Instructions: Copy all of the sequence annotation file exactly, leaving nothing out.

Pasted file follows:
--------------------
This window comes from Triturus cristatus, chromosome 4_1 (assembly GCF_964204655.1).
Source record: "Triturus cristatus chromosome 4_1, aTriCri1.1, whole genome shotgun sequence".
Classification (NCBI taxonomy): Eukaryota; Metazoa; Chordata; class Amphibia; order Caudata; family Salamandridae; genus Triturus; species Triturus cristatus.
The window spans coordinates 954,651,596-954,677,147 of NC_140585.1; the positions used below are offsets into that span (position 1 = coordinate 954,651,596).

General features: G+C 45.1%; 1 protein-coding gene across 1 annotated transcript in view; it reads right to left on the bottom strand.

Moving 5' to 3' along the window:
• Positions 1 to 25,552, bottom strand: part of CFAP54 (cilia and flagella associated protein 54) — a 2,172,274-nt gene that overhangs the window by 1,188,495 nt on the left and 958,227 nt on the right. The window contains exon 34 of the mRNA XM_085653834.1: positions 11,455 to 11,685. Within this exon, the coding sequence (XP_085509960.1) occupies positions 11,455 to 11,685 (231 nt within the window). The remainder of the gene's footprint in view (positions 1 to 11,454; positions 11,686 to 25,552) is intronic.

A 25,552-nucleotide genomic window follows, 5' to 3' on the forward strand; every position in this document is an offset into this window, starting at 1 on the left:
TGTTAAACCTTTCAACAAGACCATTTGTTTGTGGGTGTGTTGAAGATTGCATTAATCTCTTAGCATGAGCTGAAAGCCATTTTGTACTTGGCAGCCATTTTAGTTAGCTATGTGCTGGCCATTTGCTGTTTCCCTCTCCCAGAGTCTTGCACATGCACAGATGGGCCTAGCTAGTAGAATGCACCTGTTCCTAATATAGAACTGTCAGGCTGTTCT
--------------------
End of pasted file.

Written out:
This window comes from Triturus cristatus, chromosome 4_1 (assembly GCF_964204655.1).
Source record: "Triturus cristatus chromosome 4_1, aTriCri1.1, whole genome shotgun sequence".
Classification (NCBI taxonomy): Eukaryota; Metazoa; Chordata; class Amphibia; order Caudata; family Salamandridae; genus Triturus; species Triturus cristatus.
The window spans coordinates 954,651,596-954,677,147 of NC_140585.1; the positions used below are offsets into that span (position 1 = coordinate 954,651,596).

General features: G+C 45.1%; 1 protein-coding gene across 1 annotated transcript in view; it reads right to left on the bottom strand.

Moving 5' to 3' along the window:
• Positions 1 to 25,552, bottom strand: part of CFAP54 (cilia and flagella associated protein 54) — a 2,172,274-nt gene that overhangs the window by 1,188,495 nt on the left and 958,227 nt on the right. The window contains exon 34 of the mRNA XM_085653834.1: positions 11,455 to 11,685. Within this exon, the coding sequence (XP_085509960.1) occupies positions 11,455 to 11,685 (231 nt within the window). The remainder of the gene's footprint in view (positions 1 to 11,454; positions 11,686 to 25,552) is intronic.

A 25,552-nucleotide genomic window follows, 5' to 3' on the forward strand; every position in this document is an offset into this window, starting at 1 on the left:
TGTTAAACCTTTCAACAAGACCATTTGTTTGTGGGTGTGTTGAAGATTGCATTAATCTCTTAGCATGAGCTGAAAGCCATTTTGTACTTGGCAGCCATTTTAGTTAGCTATGTGCTGGCCATTTGCTGTTTCCCTCTCCCAGAGTCTTGCACATGCACAGATGGGCCTAGCTAGTAGAATGCACCTGTTCCTAATATAGAACTGTCAGGCTGTTCT